The Future of Perpetuity: Conservation Easement Concerns in the 21st Century

By James L. Olmsted


In the United States, one of the most popular legal tools for the protection of private land is the perpetual conservation easement. While exact figures are difficult to come by, it is likely that at least 12 million acres of private land are currently protected by conservation easements held by nonprofit land trusts and that many more millions of acres of private land are protected by conservation easements held by governmental entities. The popularity of conservation easements should not be surprising, given their relative ease of creation and the often substantial financial incentives they provide to landowners.

Conservation easements are unique among other forms of easements in that they can be held by a third party (i.e., they are technically easements “in gross”) and typically impose a multitude of restrictions on the property they burden, the most important of which are restrictions on development. Moreover, conservation easements run with the land they burden in perpetuity. Because of these and other unique features of conservation easements, they were not favored at common law. Thus, virtually all conservation easements in the United States are authorized by state statutes, many of which are modeled on the Uniform Conservation Easement Act.1

Many conservation easements are purchased by the holder, allowing the holder to protect land without having to pay for the full market value of the land in fee and allowing the landowner to continue to occupy the land while potentially pocketing a substantial profit. An even more widely used financial incentive is the federal income tax deduction provided under Section 170(h) of the Internal Revenue Code (IRC) for the donation of a qualified conservation easement to a qualified holder. The IRC §170(h) tax deduction thus provides landowners with desirable income tax advantages while allowing holders to acquire conservation easements with minimal financial expenditures.

In the course of deploying so many perpetual conservation easements, the land trust community has developed an impressive body of knowledge regarding their nature and use. Nevertheless, and to its credit, the land trust community is also increasingly aware of its lack of a full understanding of the future consequences of deploying current versions of conservation easements in a world that is rapidly changing in every imaginable aspect, including its climate. The following sections describe some of the concerns that this gap in understanding has engendered and suggest areas in which perpetual conservation easements might need retooling to better serve the needs of future generations.


One of the greatest concerns of the land trust community is improper use of the amendment process. While there is arguably an implied ability to amend any conservation easement, most conservation easements contain language expressly permitting amendment upon agreement of the landowner and the holder. On a practical level, current landowners and holders are often concerned that future landowners and holders—remember that conservation easements last forever—may lack the motivation or resources to protect the land and thus may collude to amend the conservation easement to relax or even remove certain restrictions. It is also easy to envision any number of scenarios in which less-than-scrupulous landowners or holders may be tempted to amend away easement restrictions for economic gain. Another concern is that amendments may so greatly reduce or eliminate the protection of the conservation values of a donated conservation easement that the eased land may be deemed by the IRS to no longer be “protected in perpetuity,” an express requirement under the Treasury regulations, resulting in the disallowance of the tax deduction taken by the landowner. While there is a continuum of conservation easement provisions to remove these concerns, a conservative and often-used approach is to expressly require that all amendments be “neutral to or enhance the conservation values.”2 Even greater protection from inappropriate amendment can be had by adding further provisions requiring judicial oversight when substantive amendments are not neutral or enhancing to the conservation values.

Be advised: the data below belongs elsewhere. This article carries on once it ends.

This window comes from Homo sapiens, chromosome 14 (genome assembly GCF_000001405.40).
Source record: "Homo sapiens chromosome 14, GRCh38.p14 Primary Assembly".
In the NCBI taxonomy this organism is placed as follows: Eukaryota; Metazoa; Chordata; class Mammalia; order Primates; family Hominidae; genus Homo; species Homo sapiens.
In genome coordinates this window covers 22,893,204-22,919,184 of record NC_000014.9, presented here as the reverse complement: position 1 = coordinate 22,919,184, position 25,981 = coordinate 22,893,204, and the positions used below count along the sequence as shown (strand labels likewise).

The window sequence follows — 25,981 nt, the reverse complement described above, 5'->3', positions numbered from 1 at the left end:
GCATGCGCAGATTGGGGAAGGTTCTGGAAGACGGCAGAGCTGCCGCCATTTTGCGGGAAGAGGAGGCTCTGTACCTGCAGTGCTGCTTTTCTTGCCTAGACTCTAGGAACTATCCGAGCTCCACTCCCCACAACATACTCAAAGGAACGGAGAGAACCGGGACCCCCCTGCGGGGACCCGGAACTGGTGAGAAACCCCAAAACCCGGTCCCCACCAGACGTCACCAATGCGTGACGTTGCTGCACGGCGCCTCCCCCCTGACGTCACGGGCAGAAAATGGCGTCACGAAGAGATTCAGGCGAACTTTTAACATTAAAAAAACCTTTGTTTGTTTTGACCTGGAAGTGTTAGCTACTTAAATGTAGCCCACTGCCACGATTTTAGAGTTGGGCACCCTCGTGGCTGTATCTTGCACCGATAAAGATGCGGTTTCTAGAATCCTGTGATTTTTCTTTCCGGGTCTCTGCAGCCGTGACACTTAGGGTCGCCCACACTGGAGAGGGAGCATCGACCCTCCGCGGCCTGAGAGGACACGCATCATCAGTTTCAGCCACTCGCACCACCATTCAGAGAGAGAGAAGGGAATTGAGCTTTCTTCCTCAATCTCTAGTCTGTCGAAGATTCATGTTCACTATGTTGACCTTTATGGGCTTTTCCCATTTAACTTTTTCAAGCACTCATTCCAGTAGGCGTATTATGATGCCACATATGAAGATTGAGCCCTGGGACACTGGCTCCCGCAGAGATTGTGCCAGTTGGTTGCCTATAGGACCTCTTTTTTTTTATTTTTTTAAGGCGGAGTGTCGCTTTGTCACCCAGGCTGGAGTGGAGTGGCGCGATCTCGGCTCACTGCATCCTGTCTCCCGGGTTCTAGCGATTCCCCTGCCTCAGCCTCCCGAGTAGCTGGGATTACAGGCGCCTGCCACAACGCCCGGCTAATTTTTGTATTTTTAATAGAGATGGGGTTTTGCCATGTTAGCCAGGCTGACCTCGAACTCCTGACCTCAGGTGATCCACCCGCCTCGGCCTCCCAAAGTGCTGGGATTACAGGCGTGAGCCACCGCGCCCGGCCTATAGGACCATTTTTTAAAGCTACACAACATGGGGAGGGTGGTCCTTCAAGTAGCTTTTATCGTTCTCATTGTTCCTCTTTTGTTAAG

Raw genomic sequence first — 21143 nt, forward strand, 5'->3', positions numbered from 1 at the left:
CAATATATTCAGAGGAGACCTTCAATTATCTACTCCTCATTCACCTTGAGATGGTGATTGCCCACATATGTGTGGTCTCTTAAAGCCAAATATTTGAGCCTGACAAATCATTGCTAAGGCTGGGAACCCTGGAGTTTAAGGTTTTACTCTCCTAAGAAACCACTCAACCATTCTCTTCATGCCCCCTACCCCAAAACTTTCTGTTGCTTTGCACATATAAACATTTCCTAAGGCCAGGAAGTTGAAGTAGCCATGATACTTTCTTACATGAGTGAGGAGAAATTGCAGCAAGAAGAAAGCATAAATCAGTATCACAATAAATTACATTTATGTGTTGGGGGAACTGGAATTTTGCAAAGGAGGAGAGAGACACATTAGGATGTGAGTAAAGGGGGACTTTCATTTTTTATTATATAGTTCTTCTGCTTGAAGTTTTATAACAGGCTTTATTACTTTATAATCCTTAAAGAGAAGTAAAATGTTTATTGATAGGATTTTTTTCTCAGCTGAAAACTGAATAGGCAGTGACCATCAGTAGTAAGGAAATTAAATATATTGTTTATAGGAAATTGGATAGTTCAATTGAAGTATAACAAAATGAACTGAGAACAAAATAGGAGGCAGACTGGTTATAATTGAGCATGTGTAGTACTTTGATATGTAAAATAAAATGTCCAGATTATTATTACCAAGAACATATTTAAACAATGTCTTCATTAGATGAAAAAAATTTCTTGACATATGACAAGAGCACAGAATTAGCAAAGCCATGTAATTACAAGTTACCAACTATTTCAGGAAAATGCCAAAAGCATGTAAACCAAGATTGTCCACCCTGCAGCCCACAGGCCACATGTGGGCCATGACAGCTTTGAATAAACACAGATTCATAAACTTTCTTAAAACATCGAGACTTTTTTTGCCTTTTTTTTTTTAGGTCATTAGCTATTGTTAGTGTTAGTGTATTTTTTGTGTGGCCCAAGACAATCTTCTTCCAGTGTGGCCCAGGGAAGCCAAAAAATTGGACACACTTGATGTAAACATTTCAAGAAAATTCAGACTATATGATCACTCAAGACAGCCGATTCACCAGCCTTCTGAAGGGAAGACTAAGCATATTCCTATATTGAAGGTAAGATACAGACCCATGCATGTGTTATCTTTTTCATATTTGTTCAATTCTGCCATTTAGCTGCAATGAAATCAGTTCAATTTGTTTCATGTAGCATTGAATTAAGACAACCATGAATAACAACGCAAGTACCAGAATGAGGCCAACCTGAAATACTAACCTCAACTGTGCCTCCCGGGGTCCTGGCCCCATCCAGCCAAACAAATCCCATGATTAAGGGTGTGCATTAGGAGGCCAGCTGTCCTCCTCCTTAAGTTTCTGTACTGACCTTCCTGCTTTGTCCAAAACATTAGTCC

Concerns regarding improper conservation easement termination mirror those regarding improper amendment. Like the ability to amend a conservation easement, the ability to terminate a conservation easement usually derives from provisions in the easement itself. While the Treasury regulations are silent regarding amendment of donated easements, they allow termination of donated easements when the stated conservation purposes become impossible or impractical to implement. As with amendments, one commonly used drafting strategy to avoid improper termination is to include preventive language within the easement document itself. For example, the termination provision might require that any proposed termination requires judicial approval. Further protection may be provided by expressly characterizing the conservation easement as a charitable trust, thus requiring that a state’s attorney general’s office participate in the termination proceeding on behalf of the public interest in continuing the easement’s existence. Additional protections would involve granting standing to contest termination proceedings to such parties as former landowners, heirs of the current or former landowners, or former holders.3